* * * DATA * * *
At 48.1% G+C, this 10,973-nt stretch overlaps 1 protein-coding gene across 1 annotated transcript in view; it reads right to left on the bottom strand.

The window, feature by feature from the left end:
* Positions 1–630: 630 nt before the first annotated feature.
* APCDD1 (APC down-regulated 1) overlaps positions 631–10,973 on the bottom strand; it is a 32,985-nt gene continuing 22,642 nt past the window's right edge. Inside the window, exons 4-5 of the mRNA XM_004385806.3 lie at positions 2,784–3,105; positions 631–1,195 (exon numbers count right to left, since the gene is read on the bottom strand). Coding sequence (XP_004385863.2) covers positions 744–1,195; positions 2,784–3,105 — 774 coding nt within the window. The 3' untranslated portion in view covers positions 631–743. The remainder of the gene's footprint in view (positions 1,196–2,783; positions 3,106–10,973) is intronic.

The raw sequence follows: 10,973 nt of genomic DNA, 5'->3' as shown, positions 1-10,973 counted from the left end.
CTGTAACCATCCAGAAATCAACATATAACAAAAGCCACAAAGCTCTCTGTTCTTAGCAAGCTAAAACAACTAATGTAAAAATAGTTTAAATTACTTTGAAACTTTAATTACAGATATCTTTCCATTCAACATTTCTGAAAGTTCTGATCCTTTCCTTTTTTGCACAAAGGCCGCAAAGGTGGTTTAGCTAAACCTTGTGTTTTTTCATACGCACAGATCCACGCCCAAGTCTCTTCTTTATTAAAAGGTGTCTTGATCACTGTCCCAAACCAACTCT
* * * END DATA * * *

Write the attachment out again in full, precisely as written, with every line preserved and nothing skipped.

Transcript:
At 48.1% G+C, this 10,973-nt stretch overlaps 1 protein-coding gene across 1 annotated transcript in view; it reads right to left on the bottom strand.

The window, feature by feature from the left end:
* Positions 1–630: 630 nt before the first annotated feature.
* APCDD1 (APC down-regulated 1) overlaps positions 631–10,973 on the bottom strand; it is a 32,985-nt gene continuing 22,642 nt past the window's right edge. Inside the window, exons 4-5 of the mRNA XM_004385806.3 lie at positions 2,784–3,105; positions 631–1,195 (exon numbers count right to left, since the gene is read on the bottom strand). Coding sequence (XP_004385863.2) covers positions 744–1,195; positions 2,784–3,105 — 774 coding nt within the window. The 3' untranslated portion in view covers positions 631–743. The remainder of the gene's footprint in view (positions 1,196–2,783; positions 3,106–10,973) is intronic.

The raw sequence follows: 10,973 nt of genomic DNA, 5'->3' as shown, positions 1-10,973 counted from the left end.
CTGTAACCATCCAGAAATCAACATATAACAAAAGCCACAAAGCTCTCTGTTCTTAGCAAGCTAAAACAACTAATGTAAAAATAGTTTAAATTACTTTGAAACTTTAATTACAGATATCTTTCCATTCAACATTTCTGAAAGTTCTGATCCTTTCCTTTTTTGCACAAAGGCCGCAAAGGTGGTTTAGCTAAACCTTGTGTTTTTTCATACGCACAGATCCACGCCCAAGTCTCTTCTTTATTAAAAGGTGTCTTGATCACTGTCCCAAACCAACTCT